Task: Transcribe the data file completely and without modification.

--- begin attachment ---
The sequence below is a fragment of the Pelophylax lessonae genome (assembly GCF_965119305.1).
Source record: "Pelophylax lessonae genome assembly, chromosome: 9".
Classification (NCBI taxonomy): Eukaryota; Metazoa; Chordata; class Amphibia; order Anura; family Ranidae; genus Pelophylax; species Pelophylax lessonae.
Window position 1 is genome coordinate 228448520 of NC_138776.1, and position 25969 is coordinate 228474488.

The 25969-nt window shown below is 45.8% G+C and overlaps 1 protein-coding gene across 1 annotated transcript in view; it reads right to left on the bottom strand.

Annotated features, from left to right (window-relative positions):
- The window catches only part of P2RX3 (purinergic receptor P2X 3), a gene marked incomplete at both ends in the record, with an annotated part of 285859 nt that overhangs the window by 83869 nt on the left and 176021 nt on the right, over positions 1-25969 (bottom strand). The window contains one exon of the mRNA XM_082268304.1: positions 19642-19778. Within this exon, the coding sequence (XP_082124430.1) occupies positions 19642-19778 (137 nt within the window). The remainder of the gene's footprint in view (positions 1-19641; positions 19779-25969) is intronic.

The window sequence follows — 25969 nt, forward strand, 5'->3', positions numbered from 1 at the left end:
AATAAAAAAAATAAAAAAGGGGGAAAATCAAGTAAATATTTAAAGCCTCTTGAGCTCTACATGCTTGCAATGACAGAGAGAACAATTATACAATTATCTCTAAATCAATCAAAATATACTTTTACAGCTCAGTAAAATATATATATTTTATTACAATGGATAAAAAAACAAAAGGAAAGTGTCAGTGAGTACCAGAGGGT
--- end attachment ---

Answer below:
The sequence below is a fragment of the Pelophylax lessonae genome (assembly GCF_965119305.1).
Source record: "Pelophylax lessonae genome assembly, chromosome: 9".
Classification (NCBI taxonomy): Eukaryota; Metazoa; Chordata; class Amphibia; order Anura; family Ranidae; genus Pelophylax; species Pelophylax lessonae.
Window position 1 is genome coordinate 228448520 of NC_138776.1, and position 25969 is coordinate 228474488.

The 25969-nt window shown below is 45.8% G+C and overlaps 1 protein-coding gene across 1 annotated transcript in view; it reads right to left on the bottom strand.

Annotated features, from left to right (window-relative positions):
- The window catches only part of P2RX3 (purinergic receptor P2X 3), a gene marked incomplete at both ends in the record, with an annotated part of 285859 nt that overhangs the window by 83869 nt on the left and 176021 nt on the right, over positions 1-25969 (bottom strand). The window contains one exon of the mRNA XM_082268304.1: positions 19642-19778. Within this exon, the coding sequence (XP_082124430.1) occupies positions 19642-19778 (137 nt within the window). The remainder of the gene's footprint in view (positions 1-19641; positions 19779-25969) is intronic.

The window sequence follows — 25969 nt, forward strand, 5'->3', positions numbered from 1 at the left end:
AATAAAAAAAATAAAAAAGGGGGAAAATCAAGTAAATATTTAAAGCCTCTTGAGCTCTACATGCTTGCAATGACAGAGAGAACAATTATACAATTATCTCTAAATCAATCAAAATATACTTTTACAGCTCAGTAAAATATATATATTTTATTACAATGGATAAAAAAACAAAAGGAAAGTGTCAGTGAGTACCAGAGGGT